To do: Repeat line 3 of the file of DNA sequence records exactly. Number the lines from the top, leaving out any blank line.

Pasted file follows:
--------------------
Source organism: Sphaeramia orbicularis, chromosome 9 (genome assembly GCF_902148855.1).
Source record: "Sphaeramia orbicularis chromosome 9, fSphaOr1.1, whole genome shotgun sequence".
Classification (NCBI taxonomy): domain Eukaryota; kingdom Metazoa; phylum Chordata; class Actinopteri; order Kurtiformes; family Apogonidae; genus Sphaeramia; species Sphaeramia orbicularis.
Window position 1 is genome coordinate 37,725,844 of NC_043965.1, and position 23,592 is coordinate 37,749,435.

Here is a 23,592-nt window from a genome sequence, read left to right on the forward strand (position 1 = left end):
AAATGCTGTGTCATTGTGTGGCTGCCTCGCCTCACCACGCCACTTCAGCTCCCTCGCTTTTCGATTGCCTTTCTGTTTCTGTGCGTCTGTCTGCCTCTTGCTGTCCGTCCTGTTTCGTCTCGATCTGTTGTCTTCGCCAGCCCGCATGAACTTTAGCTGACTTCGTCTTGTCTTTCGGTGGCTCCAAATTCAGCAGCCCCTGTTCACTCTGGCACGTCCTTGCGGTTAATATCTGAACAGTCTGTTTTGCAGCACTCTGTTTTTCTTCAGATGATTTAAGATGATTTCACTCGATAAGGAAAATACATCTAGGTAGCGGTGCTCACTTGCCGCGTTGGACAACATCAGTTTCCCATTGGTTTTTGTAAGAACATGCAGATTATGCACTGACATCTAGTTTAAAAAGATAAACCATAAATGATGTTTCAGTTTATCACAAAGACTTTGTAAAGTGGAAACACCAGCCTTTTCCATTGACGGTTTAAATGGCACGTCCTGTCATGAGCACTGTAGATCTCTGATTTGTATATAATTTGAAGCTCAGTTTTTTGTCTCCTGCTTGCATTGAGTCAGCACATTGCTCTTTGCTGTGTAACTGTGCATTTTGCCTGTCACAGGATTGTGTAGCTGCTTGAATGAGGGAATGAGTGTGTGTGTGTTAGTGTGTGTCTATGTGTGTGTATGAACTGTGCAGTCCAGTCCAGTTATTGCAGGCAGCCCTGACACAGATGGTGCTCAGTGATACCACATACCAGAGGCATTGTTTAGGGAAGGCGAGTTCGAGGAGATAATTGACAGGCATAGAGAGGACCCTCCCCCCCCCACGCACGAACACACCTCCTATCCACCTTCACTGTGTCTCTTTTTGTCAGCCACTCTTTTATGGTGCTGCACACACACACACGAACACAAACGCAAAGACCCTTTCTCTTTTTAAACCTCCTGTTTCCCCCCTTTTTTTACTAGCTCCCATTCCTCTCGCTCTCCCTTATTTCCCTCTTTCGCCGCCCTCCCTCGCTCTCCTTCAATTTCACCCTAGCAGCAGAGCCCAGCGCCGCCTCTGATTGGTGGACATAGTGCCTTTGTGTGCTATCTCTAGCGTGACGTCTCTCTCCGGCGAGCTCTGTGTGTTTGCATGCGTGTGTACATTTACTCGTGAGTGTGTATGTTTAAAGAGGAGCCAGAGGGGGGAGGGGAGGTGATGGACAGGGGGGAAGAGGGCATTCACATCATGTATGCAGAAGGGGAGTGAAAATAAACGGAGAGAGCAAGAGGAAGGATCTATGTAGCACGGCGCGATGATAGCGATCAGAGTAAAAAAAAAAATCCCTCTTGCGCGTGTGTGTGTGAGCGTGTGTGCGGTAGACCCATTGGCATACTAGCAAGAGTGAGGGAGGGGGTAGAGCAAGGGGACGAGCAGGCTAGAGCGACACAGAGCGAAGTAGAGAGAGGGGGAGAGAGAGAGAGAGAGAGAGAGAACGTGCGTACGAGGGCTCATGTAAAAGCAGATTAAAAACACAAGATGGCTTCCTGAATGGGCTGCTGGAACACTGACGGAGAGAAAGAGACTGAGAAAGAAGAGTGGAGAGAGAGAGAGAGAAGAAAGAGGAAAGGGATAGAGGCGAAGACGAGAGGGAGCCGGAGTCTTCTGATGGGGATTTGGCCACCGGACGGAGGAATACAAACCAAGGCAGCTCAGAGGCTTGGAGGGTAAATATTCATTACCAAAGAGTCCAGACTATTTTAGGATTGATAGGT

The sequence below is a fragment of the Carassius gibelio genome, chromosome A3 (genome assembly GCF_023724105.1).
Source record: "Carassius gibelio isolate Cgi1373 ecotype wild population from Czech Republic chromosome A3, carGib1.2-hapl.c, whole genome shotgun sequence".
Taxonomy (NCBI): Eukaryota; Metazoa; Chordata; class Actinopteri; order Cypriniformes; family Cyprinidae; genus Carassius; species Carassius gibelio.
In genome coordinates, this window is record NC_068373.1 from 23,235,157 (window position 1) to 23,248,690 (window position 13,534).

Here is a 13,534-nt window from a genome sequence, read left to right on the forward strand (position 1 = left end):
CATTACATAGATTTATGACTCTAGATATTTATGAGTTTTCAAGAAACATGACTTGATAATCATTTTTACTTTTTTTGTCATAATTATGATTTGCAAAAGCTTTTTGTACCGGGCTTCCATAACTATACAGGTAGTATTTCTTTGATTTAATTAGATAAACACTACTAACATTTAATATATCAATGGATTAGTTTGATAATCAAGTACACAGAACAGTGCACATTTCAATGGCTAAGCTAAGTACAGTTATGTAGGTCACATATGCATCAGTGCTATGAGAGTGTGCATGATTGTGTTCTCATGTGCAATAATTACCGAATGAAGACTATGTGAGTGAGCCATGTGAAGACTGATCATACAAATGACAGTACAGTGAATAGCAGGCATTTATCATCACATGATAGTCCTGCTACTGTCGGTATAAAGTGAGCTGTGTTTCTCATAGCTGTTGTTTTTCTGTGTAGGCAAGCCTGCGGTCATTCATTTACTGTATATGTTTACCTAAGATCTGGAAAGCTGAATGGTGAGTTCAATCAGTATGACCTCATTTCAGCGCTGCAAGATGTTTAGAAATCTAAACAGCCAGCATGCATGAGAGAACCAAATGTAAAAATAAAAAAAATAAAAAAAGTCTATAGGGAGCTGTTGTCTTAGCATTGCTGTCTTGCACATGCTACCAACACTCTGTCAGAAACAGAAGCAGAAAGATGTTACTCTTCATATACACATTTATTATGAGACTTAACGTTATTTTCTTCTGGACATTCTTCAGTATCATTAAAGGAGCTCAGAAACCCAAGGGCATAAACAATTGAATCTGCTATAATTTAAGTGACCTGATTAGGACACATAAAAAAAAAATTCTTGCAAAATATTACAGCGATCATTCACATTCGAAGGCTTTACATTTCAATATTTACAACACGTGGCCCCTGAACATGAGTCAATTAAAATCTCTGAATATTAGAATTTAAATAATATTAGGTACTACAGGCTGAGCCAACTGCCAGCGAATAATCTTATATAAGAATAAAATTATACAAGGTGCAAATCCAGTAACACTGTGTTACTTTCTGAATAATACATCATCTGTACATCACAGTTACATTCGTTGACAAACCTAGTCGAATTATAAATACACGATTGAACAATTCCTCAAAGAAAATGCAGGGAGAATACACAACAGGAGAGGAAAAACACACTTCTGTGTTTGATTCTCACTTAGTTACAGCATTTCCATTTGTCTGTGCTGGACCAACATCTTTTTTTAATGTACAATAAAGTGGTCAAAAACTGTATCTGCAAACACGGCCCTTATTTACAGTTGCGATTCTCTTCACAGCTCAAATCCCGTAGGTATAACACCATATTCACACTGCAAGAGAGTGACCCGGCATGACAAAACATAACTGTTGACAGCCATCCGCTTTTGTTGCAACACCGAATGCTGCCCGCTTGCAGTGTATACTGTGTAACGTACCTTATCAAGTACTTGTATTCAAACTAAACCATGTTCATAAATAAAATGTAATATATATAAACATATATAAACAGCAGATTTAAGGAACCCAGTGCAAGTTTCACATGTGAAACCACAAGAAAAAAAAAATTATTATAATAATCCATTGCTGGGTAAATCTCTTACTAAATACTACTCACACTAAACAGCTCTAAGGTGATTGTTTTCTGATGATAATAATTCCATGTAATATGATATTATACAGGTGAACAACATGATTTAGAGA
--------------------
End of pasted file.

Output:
Classification (NCBI taxonomy): domain Eukaryota; kingdom Metazoa; phylum Chordata; class Actinopteri; order Kurtiformes; family Apogonidae; genus Sphaeramia; species Sphaeramia orbicularis.